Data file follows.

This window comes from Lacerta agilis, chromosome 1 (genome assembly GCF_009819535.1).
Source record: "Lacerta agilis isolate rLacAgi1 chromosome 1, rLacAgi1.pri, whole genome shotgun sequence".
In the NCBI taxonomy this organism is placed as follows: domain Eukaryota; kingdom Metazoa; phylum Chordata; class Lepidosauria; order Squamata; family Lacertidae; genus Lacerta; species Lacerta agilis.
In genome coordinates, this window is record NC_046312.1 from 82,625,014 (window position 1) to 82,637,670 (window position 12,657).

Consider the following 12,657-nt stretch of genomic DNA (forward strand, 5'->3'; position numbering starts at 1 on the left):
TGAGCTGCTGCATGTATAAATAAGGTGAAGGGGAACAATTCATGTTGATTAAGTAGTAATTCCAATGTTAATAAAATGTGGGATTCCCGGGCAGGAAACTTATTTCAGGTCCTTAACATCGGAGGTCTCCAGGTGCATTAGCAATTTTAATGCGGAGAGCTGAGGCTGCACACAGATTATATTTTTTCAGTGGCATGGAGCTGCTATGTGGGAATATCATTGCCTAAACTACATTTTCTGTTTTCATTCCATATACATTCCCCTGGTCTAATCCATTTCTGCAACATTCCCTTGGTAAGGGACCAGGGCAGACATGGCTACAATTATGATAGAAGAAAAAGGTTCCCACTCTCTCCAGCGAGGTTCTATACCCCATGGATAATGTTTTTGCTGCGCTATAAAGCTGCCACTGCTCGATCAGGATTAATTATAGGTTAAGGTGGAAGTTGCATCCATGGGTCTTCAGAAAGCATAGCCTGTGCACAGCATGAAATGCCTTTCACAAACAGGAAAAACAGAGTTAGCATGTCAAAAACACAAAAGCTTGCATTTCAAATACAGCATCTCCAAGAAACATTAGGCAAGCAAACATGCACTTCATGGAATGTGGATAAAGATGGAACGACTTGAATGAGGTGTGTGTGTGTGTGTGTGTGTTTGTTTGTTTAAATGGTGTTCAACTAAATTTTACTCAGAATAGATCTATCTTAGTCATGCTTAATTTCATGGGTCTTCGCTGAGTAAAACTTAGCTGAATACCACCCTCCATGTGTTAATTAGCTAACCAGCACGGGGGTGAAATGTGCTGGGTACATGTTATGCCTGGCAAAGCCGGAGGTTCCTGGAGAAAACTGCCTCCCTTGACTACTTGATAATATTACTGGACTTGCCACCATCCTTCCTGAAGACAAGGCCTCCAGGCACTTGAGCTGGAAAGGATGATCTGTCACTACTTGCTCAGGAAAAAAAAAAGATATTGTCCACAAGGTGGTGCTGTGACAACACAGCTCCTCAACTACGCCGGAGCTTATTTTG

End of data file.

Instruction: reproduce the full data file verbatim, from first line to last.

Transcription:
This window comes from Lacerta agilis, chromosome 1 (genome assembly GCF_009819535.1).
Source record: "Lacerta agilis isolate rLacAgi1 chromosome 1, rLacAgi1.pri, whole genome shotgun sequence".
In the NCBI taxonomy this organism is placed as follows: domain Eukaryota; kingdom Metazoa; phylum Chordata; class Lepidosauria; order Squamata; family Lacertidae; genus Lacerta; species Lacerta agilis.
In genome coordinates, this window is record NC_046312.1 from 82,625,014 (window position 1) to 82,637,670 (window position 12,657).

Consider the following 12,657-nt stretch of genomic DNA (forward strand, 5'->3'; position numbering starts at 1 on the left):
TGAGCTGCTGCATGTATAAATAAGGTGAAGGGGAACAATTCATGTTGATTAAGTAGTAATTCCAATGTTAATAAAATGTGGGATTCCCGGGCAGGAAACTTATTTCAGGTCCTTAACATCGGAGGTCTCCAGGTGCATTAGCAATTTTAATGCGGAGAGCTGAGGCTGCACACAGATTATATTTTTTCAGTGGCATGGAGCTGCTATGTGGGAATATCATTGCCTAAACTACATTTTCTGTTTTCATTCCATATACATTCCCCTGGTCTAATCCATTTCTGCAACATTCCCTTGGTAAGGGACCAGGGCAGACATGGCTACAATTATGATAGAAGAAAAAGGTTCCCACTCTCTCCAGCGAGGTTCTATACCCCATGGATAATGTTTTTGCTGCGCTATAAAGCTGCCACTGCTCGATCAGGATTAATTATAGGTTAAGGTGGAAGTTGCATCCATGGGTCTTCAGAAAGCATAGCCTGTGCACAGCATGAAATGCCTTTCACAAACAGGAAAAACAGAGTTAGCATGTCAAAAACACAAAAGCTTGCATTTCAAATACAGCATCTCCAAGAAACATTAGGCAAGCAAACATGCACTTCATGGAATGTGGATAAAGATGGAACGACTTGAATGAGGTGTGTGTGTGTGTGTGTGTGTTTGTTTGTTTAAATGGTGTTCAACTAAATTTTACTCAGAATAGATCTATCTTAGTCATGCTTAATTTCATGGGTCTTCGCTGAGTAAAACTTAGCTGAATACCACCCTCCATGTGTTAATTAGCTAACCAGCACGGGGGTGAAATGTGCTGGGTACATGTTATGCCTGGCAAAGCCGGAGGTTCCTGGAGAAAACTGCCTCCCTTGACTACTTGATAATATTACTGGACTTGCCACCATCCTTCCTGAAGACAAGGCCTCCAGGCACTTGAGCTGGAAAGGATGATCTGTCACTACTTGCTCAGGAAAAAAAAAAGATATTGTCCACAAGGTGGTGCTGTGACAACACAGCTCCTCAACTACGCCGGAGCTTATTTTG